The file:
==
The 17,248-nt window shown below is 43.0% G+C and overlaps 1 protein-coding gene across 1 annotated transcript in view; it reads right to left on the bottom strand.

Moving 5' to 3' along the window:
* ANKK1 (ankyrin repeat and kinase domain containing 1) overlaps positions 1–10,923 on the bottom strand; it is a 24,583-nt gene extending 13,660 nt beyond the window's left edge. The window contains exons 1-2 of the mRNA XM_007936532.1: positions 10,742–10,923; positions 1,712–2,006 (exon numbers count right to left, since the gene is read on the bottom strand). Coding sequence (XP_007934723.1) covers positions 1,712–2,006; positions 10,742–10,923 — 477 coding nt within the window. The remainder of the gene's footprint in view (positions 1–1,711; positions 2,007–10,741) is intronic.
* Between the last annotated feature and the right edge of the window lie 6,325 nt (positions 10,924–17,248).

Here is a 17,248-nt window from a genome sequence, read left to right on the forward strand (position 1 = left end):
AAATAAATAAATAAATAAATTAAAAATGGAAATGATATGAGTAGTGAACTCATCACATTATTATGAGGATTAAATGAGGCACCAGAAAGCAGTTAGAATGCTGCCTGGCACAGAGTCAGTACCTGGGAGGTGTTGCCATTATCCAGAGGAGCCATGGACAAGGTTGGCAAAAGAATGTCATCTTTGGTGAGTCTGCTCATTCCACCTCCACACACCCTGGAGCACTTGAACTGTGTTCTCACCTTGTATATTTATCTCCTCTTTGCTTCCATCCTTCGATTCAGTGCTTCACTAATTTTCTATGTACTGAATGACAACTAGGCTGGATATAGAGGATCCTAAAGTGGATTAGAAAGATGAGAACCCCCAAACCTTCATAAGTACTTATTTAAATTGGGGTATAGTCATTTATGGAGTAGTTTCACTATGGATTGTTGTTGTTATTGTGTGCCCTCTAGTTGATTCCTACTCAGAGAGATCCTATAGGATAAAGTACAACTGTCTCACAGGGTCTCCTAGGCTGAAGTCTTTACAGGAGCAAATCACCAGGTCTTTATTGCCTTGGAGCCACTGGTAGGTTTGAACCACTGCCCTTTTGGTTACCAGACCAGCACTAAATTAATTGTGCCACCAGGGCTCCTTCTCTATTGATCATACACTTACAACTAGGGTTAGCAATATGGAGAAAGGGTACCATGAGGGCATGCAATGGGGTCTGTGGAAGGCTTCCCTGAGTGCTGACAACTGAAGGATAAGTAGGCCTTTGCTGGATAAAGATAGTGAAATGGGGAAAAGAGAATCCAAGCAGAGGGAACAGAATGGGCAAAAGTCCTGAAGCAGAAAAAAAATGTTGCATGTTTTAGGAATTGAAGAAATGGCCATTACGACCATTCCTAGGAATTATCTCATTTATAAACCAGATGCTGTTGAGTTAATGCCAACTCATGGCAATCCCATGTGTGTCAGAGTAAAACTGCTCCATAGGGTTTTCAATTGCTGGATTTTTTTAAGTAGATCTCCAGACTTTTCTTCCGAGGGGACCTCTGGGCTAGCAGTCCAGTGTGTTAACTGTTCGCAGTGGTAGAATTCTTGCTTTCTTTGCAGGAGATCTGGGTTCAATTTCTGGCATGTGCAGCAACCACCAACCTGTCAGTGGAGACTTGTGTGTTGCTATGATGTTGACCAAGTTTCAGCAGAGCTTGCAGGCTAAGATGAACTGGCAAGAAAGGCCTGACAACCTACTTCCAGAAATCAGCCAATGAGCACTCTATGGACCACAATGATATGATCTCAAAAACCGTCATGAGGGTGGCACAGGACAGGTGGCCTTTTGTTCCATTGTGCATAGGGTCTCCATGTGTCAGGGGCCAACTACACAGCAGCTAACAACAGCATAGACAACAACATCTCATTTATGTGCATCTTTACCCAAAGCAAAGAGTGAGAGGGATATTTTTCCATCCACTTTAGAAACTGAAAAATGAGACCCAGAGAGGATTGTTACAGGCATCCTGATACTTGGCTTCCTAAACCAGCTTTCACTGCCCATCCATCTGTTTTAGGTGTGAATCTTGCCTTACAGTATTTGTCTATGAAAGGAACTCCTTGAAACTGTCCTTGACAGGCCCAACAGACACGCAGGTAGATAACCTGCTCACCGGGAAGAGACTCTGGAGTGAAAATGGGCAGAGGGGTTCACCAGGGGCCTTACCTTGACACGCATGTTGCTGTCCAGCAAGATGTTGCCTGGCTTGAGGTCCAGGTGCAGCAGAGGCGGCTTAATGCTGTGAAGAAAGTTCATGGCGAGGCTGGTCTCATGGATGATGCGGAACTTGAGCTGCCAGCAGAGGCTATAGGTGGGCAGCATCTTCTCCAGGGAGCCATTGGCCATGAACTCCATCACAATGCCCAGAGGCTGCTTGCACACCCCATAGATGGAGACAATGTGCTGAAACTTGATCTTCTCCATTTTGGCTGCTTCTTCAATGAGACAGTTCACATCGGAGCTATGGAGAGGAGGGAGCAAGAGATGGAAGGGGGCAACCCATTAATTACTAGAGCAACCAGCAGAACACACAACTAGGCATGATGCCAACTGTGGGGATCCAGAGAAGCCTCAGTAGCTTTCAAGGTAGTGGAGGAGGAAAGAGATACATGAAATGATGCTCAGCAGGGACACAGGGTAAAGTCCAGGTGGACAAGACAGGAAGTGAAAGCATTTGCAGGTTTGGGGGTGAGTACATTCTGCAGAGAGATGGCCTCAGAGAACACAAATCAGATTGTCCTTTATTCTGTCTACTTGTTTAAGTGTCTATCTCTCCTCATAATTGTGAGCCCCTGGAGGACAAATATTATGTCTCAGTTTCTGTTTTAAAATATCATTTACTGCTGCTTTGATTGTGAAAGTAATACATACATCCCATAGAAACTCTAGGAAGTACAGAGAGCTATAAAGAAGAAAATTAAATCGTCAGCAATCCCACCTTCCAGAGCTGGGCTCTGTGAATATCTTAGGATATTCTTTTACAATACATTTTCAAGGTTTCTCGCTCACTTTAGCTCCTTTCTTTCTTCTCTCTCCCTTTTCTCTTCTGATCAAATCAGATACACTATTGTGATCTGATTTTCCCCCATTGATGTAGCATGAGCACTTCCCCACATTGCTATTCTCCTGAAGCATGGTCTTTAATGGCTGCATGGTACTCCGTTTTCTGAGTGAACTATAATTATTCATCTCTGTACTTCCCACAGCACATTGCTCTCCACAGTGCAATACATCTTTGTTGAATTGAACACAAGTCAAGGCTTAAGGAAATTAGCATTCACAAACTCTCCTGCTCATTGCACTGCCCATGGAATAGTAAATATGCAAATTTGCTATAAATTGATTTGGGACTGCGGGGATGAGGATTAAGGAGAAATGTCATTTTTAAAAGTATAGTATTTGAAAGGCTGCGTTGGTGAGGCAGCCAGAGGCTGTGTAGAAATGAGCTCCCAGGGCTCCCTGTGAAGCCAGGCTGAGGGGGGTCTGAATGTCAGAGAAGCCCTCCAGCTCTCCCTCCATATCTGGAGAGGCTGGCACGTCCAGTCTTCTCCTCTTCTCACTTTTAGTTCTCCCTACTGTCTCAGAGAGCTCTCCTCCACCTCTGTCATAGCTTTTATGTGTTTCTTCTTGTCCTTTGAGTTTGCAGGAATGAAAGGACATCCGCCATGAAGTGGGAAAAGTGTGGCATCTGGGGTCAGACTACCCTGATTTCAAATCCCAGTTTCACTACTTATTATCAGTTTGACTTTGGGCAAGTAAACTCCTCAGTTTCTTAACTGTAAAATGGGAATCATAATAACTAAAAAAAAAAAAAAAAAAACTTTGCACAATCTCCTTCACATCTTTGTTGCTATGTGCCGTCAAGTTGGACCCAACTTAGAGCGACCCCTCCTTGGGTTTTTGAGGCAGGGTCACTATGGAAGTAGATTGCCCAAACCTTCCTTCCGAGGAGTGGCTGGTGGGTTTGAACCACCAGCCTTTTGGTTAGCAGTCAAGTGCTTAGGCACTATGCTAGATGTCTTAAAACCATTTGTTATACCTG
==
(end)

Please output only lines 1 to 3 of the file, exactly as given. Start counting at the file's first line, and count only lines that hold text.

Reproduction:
The 17,248-nt window shown below is 43.0% G+C and overlaps 1 protein-coding gene across 1 annotated transcript in view; it reads right to left on the bottom strand.

Moving 5' to 3' along the window:
* ANKK1 (ankyrin repeat and kinase domain containing 1) overlaps positions 1–10,923 on the bottom strand; it is a 24,583-nt gene extending 13,660 nt beyond the window's left edge. The window contains exons 1-2 of the mRNA XM_007936532.1: positions 10,742–10,923; positions 1,712–2,006 (exon numbers count right to left, since the gene is read on the bottom strand). Coding sequence (XP_007934723.1) covers positions 1,712–2,006; positions 10,742–10,923 — 477 coding nt within the window. The remainder of the gene's footprint in view (positions 1–1,711; positions 2,007–10,741) is intronic.